When I was in law school, our teacher Tony Lewis, arranged for us to hear a Supreme Court argument, and then to meet with the Justice.

Before we met Marshall, we were reminded that we should never, ever, ever, mention the pending case, or the argument, with him. So Marshall, inevitably, with his impishness and lack of respect for decorum, walked into the room and asked, “So that was a pretty bad argument, was not it?”  (He was right, of course.)

The most important think I remember, however, is that he talked with some deeply felt irritation at the superficiality of the press, recounting specifically when a journalist asked to see him when he was Solicitor General, and how so he prepared with every possible question — and the jornalist came in with “Could you speak at my son’s graduation.”  As we were leaving, I said something to Tony Lewis about how Marshall could see the press clearly and yet still be such a powerful advocate for the First Amendment.  I will remember Tony Lewis’ simple reply all my life.  “That is greatness.”

Marshall told some hysterical anecdotes, such as the time he espied his wife in the gallery watching an abortion case, and had a US marshal deliver a note that said something like:  “Why are you worrying about abortion?” and her sending back the reply “May I remind you that it takes two to tango.”

A great man who never forgot his humanity — and ours.

P.S. Nancy Lively just emailed me  legal bio of Marshall, adding her own personal note:

The law case cited in Anne Arundel County (our neighboring county to Prince George’s) was won by Marshall in 1939.  The man bringing the suit for equal pay for Black teachers was the father of a close friend who is also the pianist in our church.  Her mom and dad were both school principals when we moved to Annapolis in 1968 and we got  to know Valerie in 1972 if memory serves me. This victory was the first in the USA to gain equal pay across race lines and 14 other states quickly followed suit. An elementary school where Mr. Mills was principal is named for him.  Thurgood Marshall made a big impression in Annapolis and is memorialized by a magnificent statue in the most prominent location in town with adoring children across from him also as statues looking with love at his statue. It is located near the place where he often argued cases.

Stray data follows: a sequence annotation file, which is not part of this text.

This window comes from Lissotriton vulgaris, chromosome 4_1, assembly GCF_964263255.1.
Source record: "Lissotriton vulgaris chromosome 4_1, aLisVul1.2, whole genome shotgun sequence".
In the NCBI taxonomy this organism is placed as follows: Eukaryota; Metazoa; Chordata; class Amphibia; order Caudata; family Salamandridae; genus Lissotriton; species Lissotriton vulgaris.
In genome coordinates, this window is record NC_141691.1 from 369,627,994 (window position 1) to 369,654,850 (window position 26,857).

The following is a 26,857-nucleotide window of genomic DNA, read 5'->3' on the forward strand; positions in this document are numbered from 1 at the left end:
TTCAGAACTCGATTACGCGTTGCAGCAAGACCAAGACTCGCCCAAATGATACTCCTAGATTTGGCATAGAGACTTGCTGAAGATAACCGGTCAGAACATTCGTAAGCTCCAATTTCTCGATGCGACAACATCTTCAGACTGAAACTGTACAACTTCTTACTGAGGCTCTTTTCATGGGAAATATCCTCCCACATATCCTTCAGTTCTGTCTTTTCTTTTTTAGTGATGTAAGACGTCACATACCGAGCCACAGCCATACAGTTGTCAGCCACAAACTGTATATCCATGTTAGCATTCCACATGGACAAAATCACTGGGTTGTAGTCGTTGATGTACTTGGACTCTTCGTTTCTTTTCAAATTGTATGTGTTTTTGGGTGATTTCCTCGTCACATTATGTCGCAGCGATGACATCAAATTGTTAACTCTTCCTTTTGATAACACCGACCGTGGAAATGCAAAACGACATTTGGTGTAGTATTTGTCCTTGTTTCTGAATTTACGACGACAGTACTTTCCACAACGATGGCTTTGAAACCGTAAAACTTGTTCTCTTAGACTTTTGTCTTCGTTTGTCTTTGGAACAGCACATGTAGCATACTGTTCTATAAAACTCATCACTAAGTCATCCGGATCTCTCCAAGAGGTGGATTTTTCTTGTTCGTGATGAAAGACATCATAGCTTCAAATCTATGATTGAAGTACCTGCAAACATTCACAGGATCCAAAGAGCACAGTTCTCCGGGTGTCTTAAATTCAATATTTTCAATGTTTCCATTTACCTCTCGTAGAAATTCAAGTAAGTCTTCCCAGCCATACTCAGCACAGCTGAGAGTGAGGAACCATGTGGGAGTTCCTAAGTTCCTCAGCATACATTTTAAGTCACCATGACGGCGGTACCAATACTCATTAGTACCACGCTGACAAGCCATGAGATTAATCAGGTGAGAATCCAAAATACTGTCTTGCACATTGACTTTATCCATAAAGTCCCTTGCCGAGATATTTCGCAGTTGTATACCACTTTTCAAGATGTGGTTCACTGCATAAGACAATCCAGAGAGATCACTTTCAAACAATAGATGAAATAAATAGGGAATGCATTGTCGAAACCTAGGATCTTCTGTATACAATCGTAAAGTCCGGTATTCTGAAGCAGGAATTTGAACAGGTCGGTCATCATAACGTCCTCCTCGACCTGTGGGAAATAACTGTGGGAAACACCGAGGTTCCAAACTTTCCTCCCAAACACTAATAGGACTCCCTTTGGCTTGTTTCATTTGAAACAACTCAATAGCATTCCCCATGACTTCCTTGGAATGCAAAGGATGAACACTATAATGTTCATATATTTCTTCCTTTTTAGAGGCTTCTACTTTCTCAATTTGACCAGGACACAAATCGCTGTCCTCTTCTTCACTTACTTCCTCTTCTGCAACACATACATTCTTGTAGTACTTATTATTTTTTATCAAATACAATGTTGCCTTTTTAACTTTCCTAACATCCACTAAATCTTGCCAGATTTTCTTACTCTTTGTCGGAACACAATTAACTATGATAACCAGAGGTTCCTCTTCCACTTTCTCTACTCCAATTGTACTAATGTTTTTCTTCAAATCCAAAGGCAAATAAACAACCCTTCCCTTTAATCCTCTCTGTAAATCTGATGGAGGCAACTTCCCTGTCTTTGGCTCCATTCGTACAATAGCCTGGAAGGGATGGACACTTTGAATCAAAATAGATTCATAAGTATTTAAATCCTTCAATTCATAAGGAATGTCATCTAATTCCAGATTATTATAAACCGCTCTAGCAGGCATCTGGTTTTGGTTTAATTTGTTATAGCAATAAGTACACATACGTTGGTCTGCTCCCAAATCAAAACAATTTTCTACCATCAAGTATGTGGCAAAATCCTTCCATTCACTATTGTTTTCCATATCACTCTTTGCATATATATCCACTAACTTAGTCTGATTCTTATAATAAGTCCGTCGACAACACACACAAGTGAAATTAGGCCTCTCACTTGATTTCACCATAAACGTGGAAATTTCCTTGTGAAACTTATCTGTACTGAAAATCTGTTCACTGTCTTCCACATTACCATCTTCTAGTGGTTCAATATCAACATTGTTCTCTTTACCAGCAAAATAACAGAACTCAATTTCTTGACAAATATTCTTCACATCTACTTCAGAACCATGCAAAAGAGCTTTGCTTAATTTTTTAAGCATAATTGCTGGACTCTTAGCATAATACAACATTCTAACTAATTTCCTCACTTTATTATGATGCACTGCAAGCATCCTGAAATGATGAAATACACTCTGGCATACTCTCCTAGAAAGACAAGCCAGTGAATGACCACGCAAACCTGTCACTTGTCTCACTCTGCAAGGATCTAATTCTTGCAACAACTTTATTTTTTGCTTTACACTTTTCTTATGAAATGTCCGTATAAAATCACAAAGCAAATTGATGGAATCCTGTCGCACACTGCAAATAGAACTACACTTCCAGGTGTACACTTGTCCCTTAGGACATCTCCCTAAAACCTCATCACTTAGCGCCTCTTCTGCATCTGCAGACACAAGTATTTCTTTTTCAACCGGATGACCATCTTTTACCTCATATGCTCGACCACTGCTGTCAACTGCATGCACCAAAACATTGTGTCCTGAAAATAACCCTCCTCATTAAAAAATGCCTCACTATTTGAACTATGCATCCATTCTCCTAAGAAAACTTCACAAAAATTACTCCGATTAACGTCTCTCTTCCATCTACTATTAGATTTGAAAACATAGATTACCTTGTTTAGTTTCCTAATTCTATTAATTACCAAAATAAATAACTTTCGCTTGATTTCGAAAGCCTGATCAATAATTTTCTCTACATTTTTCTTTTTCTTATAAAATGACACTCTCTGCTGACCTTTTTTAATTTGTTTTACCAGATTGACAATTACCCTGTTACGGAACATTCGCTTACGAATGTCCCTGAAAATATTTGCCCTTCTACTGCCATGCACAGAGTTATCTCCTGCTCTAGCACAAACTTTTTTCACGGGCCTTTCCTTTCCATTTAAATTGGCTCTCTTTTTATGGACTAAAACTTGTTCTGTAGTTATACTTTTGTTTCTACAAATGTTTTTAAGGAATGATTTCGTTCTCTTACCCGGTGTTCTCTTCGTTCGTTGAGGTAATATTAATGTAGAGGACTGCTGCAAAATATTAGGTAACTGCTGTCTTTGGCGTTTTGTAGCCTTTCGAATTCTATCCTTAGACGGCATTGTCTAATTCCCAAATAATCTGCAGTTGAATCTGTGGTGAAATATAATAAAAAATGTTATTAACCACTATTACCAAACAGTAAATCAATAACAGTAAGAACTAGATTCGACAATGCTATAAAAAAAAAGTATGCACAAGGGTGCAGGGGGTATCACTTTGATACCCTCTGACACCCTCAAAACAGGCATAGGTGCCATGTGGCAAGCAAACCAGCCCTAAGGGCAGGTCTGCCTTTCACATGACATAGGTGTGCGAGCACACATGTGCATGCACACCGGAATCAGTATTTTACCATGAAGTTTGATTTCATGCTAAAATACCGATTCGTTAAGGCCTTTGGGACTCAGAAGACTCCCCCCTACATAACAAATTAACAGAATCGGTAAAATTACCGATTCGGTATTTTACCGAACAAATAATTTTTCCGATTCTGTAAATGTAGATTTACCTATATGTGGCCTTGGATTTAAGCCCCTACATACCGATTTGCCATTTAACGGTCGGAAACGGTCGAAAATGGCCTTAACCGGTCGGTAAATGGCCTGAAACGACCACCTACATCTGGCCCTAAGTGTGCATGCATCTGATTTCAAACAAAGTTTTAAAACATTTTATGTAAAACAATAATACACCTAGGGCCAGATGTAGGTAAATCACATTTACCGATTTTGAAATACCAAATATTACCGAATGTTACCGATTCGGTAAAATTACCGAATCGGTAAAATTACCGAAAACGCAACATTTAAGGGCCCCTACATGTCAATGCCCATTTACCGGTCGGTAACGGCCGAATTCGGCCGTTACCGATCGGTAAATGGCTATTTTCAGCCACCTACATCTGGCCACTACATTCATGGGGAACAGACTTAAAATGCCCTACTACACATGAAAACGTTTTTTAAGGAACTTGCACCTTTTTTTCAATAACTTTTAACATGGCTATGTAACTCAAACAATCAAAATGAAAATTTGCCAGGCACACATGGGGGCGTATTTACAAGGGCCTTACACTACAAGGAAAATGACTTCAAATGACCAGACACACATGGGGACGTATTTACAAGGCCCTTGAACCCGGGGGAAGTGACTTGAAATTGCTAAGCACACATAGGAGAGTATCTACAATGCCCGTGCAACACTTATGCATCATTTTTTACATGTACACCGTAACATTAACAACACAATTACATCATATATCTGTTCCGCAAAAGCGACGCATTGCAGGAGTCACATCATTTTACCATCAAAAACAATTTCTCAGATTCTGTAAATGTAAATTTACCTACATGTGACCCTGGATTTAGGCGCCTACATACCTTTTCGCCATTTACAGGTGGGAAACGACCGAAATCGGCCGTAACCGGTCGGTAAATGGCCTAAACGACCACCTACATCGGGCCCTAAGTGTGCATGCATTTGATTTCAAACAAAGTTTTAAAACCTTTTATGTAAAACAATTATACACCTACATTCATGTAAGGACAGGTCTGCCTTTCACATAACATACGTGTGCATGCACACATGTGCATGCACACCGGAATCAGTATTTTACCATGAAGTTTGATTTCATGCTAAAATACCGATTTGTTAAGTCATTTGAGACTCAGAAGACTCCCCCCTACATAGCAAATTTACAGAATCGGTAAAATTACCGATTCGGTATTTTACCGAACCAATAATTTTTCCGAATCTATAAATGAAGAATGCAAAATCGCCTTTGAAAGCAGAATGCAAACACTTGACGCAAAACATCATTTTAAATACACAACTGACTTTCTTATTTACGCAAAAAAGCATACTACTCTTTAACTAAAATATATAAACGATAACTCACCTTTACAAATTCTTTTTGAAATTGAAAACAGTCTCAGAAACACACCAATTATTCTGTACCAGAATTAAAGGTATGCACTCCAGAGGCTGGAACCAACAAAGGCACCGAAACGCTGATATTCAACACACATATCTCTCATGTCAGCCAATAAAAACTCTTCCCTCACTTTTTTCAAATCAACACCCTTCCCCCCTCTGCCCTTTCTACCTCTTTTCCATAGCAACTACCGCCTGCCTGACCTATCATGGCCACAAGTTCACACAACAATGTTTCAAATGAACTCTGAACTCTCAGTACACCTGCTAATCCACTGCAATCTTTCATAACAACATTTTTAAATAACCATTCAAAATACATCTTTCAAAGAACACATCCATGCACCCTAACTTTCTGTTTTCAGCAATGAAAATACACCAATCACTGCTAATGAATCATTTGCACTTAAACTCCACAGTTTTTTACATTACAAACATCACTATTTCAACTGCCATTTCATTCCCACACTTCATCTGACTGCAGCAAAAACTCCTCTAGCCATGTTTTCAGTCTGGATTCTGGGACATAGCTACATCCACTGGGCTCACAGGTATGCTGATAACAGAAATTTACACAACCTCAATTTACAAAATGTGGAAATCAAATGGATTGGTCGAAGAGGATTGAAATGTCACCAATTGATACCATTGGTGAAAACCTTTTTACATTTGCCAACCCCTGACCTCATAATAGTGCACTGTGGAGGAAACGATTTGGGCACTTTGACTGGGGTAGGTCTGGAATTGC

Every time I see Valerie which is weekly I recall her father, his bravery in bring suit and Marshall for the courageous stands this young lawyer took right before the year I was born.  Nancy Lively

Meet Mrs. ​Davenport – 104 Years Young!

Mrs D3

On Thursday, March 8, International Women’s Day, the residents of Collington and members of Mrs. Davenport’s church met in “conversation.”   It was quite fitting since she initiated a celebration of International Women’s Day in her church.  Mrs. Davenport lived in accordance with her favorite hymn, “If I Can Help Somebody.”  This was demonstrated over and over again as Mrs. Davenport described her life!  Watch below.

photo and video by Lois Brown
The original video was posted by Richard Zorza.